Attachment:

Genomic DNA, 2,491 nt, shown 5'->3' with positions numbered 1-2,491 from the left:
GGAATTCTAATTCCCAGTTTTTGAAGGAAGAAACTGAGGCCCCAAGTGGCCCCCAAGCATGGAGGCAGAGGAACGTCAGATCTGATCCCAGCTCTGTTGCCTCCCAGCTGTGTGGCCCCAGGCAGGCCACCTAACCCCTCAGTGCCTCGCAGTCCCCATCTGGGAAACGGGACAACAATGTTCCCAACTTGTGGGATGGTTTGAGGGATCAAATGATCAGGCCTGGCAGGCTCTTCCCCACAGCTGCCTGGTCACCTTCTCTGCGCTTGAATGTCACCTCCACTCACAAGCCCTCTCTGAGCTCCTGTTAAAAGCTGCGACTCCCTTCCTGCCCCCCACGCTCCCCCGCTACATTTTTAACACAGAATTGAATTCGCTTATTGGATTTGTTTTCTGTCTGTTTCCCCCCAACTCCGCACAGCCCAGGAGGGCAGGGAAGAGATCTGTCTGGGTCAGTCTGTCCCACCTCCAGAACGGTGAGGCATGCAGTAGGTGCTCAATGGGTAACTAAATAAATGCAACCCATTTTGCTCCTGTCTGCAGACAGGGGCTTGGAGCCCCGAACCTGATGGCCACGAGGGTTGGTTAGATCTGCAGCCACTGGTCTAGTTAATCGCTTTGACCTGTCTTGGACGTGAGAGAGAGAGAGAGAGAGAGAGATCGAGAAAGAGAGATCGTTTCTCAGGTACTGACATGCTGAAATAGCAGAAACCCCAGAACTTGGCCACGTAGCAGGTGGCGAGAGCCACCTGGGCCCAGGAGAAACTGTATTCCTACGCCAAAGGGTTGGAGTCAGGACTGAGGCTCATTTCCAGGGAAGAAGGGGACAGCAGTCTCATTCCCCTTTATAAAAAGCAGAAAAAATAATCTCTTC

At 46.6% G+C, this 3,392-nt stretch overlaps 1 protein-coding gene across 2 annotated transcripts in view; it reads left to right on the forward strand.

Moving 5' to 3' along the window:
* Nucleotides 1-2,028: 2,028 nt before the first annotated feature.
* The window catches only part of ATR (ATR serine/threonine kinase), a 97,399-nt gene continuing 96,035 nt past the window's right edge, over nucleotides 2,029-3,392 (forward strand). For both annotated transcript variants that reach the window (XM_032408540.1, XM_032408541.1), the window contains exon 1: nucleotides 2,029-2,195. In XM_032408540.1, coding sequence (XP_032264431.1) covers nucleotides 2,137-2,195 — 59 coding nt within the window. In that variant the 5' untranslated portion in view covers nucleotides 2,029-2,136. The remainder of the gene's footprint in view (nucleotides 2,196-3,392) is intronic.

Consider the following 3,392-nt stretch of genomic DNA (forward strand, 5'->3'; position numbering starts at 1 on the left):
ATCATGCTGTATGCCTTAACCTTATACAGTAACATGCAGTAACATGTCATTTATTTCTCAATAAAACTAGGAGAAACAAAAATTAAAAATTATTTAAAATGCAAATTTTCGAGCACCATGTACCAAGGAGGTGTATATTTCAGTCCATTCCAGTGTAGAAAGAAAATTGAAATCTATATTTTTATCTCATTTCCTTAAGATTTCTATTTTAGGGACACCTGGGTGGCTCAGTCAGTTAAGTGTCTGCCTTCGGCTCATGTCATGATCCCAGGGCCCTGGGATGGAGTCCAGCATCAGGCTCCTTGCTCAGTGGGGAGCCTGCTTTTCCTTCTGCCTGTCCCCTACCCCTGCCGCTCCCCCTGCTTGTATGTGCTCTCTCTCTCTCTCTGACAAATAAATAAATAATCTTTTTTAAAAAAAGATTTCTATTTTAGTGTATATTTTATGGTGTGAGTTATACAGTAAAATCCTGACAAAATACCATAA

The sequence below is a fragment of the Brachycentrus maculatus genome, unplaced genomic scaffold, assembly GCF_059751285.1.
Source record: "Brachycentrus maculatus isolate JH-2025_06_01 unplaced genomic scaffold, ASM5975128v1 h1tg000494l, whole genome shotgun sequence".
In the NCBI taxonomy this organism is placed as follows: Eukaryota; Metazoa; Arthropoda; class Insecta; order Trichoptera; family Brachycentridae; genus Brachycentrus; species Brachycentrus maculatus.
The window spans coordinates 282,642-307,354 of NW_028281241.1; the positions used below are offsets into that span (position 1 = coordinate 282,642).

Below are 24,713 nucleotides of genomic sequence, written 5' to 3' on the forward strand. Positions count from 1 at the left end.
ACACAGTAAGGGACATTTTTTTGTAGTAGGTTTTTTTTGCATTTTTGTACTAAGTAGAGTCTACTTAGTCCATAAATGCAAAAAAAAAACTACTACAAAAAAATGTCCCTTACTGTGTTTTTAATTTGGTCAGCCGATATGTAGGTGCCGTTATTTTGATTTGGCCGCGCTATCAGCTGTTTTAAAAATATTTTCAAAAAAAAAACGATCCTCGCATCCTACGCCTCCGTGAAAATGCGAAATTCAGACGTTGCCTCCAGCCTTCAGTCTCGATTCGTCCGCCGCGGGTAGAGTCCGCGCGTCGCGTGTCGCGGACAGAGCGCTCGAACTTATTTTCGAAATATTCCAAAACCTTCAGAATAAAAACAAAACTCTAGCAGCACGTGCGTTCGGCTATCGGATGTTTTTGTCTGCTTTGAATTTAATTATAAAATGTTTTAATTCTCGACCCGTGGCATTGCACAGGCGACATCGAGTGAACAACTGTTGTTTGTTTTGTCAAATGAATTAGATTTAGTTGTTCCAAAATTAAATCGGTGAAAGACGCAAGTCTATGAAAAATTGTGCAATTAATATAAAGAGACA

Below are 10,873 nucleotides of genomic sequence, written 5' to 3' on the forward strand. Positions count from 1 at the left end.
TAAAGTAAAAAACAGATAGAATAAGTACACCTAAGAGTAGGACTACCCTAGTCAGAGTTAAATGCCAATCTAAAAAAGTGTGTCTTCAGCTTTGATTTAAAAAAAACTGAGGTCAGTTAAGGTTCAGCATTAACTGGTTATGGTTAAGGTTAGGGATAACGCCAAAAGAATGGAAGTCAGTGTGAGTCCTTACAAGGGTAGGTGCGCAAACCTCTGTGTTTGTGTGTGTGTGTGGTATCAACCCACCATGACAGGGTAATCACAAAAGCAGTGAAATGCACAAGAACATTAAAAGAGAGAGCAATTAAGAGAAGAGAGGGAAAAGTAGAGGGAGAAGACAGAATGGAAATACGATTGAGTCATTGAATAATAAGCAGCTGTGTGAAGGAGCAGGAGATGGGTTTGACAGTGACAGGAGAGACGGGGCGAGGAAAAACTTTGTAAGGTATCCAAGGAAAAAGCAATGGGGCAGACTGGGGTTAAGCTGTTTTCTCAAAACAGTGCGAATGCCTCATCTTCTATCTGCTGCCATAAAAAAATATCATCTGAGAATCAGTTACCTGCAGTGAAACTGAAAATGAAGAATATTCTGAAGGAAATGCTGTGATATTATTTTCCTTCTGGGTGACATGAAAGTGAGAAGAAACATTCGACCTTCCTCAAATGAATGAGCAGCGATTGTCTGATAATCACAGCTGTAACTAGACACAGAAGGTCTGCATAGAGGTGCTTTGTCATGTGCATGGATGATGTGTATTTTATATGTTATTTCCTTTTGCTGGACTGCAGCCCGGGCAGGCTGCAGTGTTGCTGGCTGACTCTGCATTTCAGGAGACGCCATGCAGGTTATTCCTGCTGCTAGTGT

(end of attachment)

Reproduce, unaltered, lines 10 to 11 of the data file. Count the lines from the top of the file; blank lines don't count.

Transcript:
Source record: "Brachycentrus maculatus isolate JH-2025_06_01 unplaced genomic scaffold, ASM5975128v1 h1tg000494l, whole genome shotgun sequence".
In the NCBI taxonomy this organism is placed as follows: Eukaryota; Metazoa; Arthropoda; class Insecta; order Trichoptera; family Brachycentridae; genus Brachycentrus; species Brachycentrus maculatus.